Studies & White Papers


“This study found that the overall fit factors obtained by the pressure-based system of the Fit Tester 3000 were significantly lower than those obtained by the particle-based system of the Portacount. Additionally, the standard deviation for the Portacount was found to be much greater than that of the Fit Tester 3000. The dramatic differences between the two methods may be due to aerosol streamlining and other biases associated with Condensation Nuclei Counter (CNC) technology. Another observation that can be drawn from this study is that the Controlled Negative Pressure (CNP) method provides a more conservative measure of respirator fit. These findings were in agreement with Crutchfield et al. (1995) and Oestenstad and Graffeo (1994).”

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“This comparison found that FFs measured by the NPS method were significantly lower than those measured by the CNC method and were not correlated. Both the parametric 2-sample t-test and the nonparametric Mann-Whitney test found that the mean and median of the measured FFs by the CNC were significantly higher than those measured by the NPS. The difference in FFs was about an order of magnitude.”

“ It was the conclusion of this study the CNC and the dynamic pressure method are not comparable, in their ability to assess respirator fit. However, the dynamic pressure method would provide a more conservative estimate of respirator fit than the aerosol method.”

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An analysis of variance showed significant differences in aerosol system measurements of leakage as a function of leak location and mask type. No significant differences in Leak% were detected as a function of respirator brand or breathing rate. These data were pooled for subsequent analysis. The percentages of the known leakage (Leak%) detected by each fit-test system were calculated for each test respirator Mean values of Leak% at each fixed leak location are shown, along with measurement variation. The ambient aerosol system detected an overall average of 37.2% of the known leakage introduced into test respirators, with a coefficient of variation of 44.7%. The CNP system detected an overall average of 97.9% of the known leakage through the same hypodermic needles, with a coefficient of variation of 4.3%. CNP system measurements of Leak% were not affected by leak location.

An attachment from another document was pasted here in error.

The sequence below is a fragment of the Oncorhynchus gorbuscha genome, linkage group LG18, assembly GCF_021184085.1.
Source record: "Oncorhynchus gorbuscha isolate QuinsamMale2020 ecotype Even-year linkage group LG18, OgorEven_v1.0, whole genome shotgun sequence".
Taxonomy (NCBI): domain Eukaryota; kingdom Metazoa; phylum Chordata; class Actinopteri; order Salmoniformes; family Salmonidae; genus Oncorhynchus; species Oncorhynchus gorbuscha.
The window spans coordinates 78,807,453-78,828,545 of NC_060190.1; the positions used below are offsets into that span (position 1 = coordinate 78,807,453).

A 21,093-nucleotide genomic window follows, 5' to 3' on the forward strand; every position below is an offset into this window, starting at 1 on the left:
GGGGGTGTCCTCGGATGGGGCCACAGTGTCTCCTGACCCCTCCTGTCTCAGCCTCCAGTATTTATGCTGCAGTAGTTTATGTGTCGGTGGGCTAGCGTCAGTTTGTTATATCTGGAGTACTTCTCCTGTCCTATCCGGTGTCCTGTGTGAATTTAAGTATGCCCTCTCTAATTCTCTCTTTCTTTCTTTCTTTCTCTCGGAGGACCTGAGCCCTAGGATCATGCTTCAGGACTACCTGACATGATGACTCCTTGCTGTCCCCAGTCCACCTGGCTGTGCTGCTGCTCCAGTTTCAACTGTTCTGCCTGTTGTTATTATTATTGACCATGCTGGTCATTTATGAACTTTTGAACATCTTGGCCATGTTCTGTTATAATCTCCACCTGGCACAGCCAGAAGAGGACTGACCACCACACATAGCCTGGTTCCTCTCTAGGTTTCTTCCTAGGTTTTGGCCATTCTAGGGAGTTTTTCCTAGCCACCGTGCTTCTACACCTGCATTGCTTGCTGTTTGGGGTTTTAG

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Two of the specified quantitative fit-test methods measure aerosol leakage as an indicator as to how well an RPD fits. The third recommended quantitative fit test (controlled negative pressure) method measures the air exhaust rate required to hold the in-RI pressure constant as an indicator as to how well an RPD fits. Several studies have shown that the controlled negative pressure (CNP) technique consistently results in lower fit factors compared to the same RPD fit measured using QNFT methods using aerosols. While there has been considerable variability in the difference between the aerosol-derived fit factors and the ones derived using the CNP method when measured on the same person with the same RPD donning (i.e. the RPD was not removed or adjusted between fit tests), these studies have shown that the CNP derived fit factors are conservatively lower than the aerosol fit factors. While the CNP fit factor is consistently lower than the aerosol derived fit factors, the lack of consistent correlations may be due to the huge amount of variability in repeated measurements (repeat donnings on the same person) using the aerosol QNFT methods. For these reasons, a lower required fit factor is recommended when using the CNP method on higher performing negative-pressure RPD. This recommendation is believed to result in providing adequate-fitting RPD.

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The OSHA (Occupational Safety and Health Association) standard 1910.134 addresses wearing respirators in the workplace. Appendix A of this standard specifically focuses on respirator fit testing. The standard details the accepted methods of respirator fit testing, as well as requirements for following these regulations. There are several ways to do a qualitative fit test (QLFT) using various substances or chemicals, to see if the employee can taste or smell the substance that is being introduced. For quantitative fit testing (QNF), there are two methods that have been approved: Aerosol measurements, and OHD’s Controlled Negative Pressure.

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